• UCPDC Uniform Customs and Practice for Documentary Credit’ developed by the International Chamber of Commerce as the rules that govern the operation of Letter of Credit transactions worldwide. ICC publication No.500 contains details of the rules currently in use.
    Uncollected funds Refers to items deposited in an account that have not yet been collected (paid) by the bank on which they were drawn.
    Underlying Security The security subject to being purchased or sold upon exercise of the option contract.
    Undervaluation When a firm’s securities sell for less than their intrinsic, or potential, or long-run value for one or more reasons.
    Underwriter A bank or other financial institution that arranges for the sale and distribution of securities and assumes the responsibility for paying the net purchase price. In most instances, the underwriter deals in new issues and with the issuing entity. An investment underwriter guarantees the sale of a securities issue by purchasing the entire issue from the company and then selling it to the public. Underwriting is one function of an investment banker. See also Syndicate.
    Unit trust The trust issues units which represent holdings of the underlying shares. The fund is divided into units which investors trade with the fund management group.
    Universal Bank A bank or a financial institution that has the legal authority to offer all financial services and may, thus, be engaged in securities dealing, insurance, underwriting, and the full range of more traditional banking services.
    Universal Banking When Banks and Financial Institutions are allowed to undertake all types of activities related to banking like acceptance of deposits, granting of advances, investment, issue of credit cards, project finance, venture capital finance, foreign exchange business, insurance etc. it is called Universal Banking.
    Unlimited Tax Bond A municipal bond secured by the pledge of taxes that are not limited by rate or amount.
    Unlisted Securities Securities that are traded in the over-the-counter markets rather than through a recognized exchange.
    Unsecured Credit Card A credit card which does not require you to provide a cash deposit.
    Unsecured debt A credit source that is not guaranteed with collateral.
    URL Uniform Resource Locator is the specifying of the location of something on the Internet, eg, "http://www.boq.com.au" is the URL for the Bank of Queensland corporate website.
  • Validation Proceedings The legal proceedings required in some states whereby the courts decide the validity of proposed bond issues.
    Valuation Process by which an investor determines the worth of a security using risk and return concept.
    Value at Risk (VAR) VAR is a single number (currency amount) which estimates the maximum expected loss of a portfolio over a given time horizon (the holding period) and at a given confidence level. VaR is defined as an estimate of potential loss in a position or asset/liability or portfolio of assets/liabilities over a given holding period at a given level of certainty. The following are the three main methodologies used to calculate VaR: Parametric Estimates - Estimates VaR using parameters such as volatility and correlation. Accurate for traditional assets and linear derivatives, but less accurate for non linear derivatives. Monte Carlo simulation- Estimates VaR by simulating random scenarios and revaluing positions in the portfolio. Appropriate for all types of instruments, linear and nonlinear. Historical simulation- Estimates VaR by reliving history; takes actual historical rates and revalues positions for each change in the market.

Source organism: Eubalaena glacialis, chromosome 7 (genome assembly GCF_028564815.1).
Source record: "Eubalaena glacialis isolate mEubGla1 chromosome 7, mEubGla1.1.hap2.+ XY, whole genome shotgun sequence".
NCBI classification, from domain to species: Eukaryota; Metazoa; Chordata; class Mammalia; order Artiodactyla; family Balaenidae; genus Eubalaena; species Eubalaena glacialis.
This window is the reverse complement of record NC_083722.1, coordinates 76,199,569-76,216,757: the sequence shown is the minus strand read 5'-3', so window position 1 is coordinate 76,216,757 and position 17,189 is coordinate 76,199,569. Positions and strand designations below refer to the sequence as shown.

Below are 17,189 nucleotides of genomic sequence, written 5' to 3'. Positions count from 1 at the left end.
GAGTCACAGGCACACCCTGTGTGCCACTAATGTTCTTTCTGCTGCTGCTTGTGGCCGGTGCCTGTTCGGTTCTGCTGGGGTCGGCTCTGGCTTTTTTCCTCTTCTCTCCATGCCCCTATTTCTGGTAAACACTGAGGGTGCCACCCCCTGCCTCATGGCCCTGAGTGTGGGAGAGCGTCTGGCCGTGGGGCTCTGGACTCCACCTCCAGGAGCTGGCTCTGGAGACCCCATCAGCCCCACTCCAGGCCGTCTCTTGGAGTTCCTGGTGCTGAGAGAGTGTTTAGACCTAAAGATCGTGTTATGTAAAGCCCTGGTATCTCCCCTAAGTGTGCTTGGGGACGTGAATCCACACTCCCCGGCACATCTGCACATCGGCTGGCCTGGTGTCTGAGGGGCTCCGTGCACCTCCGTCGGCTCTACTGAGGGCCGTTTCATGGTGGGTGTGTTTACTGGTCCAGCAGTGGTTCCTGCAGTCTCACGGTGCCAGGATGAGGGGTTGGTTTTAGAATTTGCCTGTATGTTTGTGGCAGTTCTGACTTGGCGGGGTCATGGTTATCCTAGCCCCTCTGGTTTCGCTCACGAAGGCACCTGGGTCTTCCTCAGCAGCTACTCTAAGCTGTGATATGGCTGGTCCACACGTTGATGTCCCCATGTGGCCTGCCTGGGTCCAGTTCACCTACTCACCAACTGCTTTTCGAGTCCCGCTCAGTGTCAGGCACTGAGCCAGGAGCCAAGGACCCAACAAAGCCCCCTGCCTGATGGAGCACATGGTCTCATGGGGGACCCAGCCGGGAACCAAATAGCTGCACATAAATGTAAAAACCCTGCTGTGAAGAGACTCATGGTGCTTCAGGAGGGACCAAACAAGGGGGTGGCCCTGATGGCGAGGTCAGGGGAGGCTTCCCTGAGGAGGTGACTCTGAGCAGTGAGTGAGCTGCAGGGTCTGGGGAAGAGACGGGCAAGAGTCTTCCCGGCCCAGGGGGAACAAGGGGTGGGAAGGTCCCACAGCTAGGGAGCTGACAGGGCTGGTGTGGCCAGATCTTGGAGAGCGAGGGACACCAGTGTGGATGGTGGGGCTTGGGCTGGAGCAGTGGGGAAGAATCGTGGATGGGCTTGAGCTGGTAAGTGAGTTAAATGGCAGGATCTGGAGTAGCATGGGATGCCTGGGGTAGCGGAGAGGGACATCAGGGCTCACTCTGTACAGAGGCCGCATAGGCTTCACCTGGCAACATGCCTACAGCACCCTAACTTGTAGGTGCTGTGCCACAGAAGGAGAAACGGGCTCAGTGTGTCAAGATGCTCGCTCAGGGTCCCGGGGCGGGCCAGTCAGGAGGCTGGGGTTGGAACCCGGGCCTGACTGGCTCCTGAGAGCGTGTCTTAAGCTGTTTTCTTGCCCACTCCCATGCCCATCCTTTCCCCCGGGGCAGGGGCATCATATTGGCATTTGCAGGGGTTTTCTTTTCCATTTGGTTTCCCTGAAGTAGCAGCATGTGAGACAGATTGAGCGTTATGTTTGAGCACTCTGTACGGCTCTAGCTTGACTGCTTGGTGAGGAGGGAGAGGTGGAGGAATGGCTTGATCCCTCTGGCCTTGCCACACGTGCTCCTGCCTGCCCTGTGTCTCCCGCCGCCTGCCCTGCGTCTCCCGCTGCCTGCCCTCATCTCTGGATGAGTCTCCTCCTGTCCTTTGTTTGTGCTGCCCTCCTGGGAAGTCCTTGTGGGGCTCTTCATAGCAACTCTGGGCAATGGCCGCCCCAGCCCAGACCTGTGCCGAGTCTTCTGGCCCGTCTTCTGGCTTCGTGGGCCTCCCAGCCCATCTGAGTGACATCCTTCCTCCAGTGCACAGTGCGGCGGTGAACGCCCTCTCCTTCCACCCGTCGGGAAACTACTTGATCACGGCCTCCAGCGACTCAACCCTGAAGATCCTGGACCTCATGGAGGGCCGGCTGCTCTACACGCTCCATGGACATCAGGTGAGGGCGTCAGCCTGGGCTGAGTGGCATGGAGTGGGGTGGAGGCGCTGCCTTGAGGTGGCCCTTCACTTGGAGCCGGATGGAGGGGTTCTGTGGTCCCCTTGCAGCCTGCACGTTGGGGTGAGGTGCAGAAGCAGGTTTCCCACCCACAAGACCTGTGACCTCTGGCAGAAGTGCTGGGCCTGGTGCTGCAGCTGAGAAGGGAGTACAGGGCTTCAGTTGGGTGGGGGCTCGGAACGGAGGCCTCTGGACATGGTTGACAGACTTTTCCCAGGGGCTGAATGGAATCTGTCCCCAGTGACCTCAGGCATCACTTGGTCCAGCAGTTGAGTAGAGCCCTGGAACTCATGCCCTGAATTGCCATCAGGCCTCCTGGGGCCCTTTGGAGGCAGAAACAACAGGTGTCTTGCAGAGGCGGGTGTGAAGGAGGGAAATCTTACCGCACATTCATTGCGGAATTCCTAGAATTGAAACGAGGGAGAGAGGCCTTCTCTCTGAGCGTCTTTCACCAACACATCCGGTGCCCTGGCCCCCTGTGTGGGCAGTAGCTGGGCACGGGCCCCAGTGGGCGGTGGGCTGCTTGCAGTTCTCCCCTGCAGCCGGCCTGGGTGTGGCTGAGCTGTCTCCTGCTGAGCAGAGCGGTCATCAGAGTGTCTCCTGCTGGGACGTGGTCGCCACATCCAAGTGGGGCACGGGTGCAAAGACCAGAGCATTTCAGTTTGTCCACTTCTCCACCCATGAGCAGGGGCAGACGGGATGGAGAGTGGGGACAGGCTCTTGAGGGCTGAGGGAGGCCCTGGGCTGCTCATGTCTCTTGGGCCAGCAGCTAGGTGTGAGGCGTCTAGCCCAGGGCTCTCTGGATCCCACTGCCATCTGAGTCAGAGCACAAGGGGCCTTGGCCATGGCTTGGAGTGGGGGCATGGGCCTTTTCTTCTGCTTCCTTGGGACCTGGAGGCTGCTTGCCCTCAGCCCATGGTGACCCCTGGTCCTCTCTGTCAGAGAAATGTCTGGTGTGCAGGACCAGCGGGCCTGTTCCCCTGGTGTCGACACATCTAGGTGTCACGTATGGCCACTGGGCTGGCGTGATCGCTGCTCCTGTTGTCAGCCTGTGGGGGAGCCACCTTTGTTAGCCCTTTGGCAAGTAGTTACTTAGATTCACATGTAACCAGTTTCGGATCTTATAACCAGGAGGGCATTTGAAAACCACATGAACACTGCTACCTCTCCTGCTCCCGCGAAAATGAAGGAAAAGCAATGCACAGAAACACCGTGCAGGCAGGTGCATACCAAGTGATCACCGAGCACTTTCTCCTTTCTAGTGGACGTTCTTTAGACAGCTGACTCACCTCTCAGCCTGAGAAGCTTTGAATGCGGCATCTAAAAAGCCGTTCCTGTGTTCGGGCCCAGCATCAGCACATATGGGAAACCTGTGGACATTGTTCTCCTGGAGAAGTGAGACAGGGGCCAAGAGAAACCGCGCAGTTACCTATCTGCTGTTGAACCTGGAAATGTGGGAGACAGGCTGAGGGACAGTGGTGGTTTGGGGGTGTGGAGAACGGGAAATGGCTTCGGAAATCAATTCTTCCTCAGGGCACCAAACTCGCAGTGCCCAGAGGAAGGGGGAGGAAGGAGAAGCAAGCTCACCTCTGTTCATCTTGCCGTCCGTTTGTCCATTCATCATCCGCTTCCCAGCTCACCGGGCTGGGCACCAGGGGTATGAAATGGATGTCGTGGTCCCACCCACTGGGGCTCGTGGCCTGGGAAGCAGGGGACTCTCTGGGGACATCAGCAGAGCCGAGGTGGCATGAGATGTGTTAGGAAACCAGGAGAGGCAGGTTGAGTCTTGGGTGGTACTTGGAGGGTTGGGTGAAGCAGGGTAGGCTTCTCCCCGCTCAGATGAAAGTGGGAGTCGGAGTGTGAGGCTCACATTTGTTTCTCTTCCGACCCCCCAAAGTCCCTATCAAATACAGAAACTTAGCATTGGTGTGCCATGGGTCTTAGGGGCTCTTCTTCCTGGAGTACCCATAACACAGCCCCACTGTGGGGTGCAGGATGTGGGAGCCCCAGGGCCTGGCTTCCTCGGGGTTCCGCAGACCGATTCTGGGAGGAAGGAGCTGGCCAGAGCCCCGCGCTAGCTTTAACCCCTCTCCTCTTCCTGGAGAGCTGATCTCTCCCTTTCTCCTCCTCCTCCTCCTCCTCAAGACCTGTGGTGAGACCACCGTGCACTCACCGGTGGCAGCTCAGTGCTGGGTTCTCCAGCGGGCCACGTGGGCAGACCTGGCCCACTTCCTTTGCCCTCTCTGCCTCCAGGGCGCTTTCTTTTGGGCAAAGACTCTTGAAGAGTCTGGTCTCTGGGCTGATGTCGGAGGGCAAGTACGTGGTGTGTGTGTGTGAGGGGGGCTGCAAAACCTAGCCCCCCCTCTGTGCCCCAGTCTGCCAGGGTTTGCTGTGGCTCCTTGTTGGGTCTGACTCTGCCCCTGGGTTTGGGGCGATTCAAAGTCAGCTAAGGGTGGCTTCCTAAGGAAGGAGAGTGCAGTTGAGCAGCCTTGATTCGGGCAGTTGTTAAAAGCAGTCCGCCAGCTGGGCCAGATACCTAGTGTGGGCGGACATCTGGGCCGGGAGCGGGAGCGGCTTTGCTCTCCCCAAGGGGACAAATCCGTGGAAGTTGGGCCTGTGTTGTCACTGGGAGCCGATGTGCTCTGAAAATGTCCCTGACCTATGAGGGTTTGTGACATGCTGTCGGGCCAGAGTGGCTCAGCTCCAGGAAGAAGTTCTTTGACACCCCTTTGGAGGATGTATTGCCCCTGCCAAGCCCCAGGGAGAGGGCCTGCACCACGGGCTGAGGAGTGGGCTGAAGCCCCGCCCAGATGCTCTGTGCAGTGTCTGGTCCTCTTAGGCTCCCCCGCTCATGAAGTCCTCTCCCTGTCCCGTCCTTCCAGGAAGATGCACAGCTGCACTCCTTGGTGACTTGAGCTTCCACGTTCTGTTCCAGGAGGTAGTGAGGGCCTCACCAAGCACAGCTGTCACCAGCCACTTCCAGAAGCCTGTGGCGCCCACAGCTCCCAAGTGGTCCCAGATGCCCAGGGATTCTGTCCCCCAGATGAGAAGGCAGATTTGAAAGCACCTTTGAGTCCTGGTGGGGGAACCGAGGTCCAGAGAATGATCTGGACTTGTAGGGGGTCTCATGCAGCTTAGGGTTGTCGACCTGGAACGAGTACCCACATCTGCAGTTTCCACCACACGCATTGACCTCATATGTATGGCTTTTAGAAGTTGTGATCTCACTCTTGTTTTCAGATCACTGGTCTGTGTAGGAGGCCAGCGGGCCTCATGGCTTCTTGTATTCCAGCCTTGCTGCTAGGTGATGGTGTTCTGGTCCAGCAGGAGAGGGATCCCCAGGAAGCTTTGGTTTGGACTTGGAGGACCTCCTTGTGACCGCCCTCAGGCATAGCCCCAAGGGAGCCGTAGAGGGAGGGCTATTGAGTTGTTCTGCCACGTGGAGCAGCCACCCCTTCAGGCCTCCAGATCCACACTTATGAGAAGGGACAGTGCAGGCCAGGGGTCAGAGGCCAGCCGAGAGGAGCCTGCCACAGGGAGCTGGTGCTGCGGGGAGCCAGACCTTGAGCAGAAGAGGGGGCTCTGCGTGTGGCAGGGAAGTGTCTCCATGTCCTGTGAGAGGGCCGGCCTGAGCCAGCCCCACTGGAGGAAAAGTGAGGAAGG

Value Creation The difference between the value of an investment and the amount of money invested by shareholders.
    Variable Expenses Costs of doing business that vary with the volume of business, such as advertising costs, manufacturing costs and bad debts.
    Variable rate A variable rate loan or credit agreement, calls for an interest rate that may fluctuate over the life of the loan. The rate is often tied to an index that reflects changes in market rates of interest. A fluctuation in the rate causes changes in either the payments or the length of the term.
    VAT (Value Added Tax) VAT seeks to tax the value added at every stage of manufacturing and sale, with a provision of refunding the amount of VAT already paid at the earlier stages to avoid double taxation. In other words, the tax already paid can be claimed at the next stage of value addition.
    Venture Capital Fund (VCF) A fund set up for the purpose of investing in startup businesses that is perceived to have excellent growth prospects but does not have access to capital markets.
    Venture Capital Commonly refers to funds that are invested by a third party in a business either as equity or as a form of secondary debt.
    Verifier The individual responsible for completing the funds transfer. An Office of the Treasurer staff member is the verifier on most electronic funds transfers.
    Vertical Merger A combination of firms, which operate at different levels or stages of the same industry manufacturer mergers with a type company (backward integration).
    View Only User (GAH) These are GAH employees (GAH Users) who have been provided with ‘View only’ rights by the PM. These employees have an aggregated view of all the activities and risk limits of all transactional users under the respective GAH. It also includes view of issuance details and aggregate view of bidding and allocation details of all transactional users.
    Virtual Banking Virtual banking is also called internet banking, through which financial and banking services are accessed via internet's World Wide Web. It is called virtual banking because an internet bank has no boundaries of brick and mortar and it exists only on the internet.
    Virus A computer program usually hidden in an existing program. Once the existing program is executed, the virus program is activated and can attach itself to other programs or files. Viruses can range from benign activities such as attaching a harmless message to performing malicious activities such as destroying all the data on a computer hard drive. Viruses are commonly distributed as e-mail attachments which activate when the attachment is opened.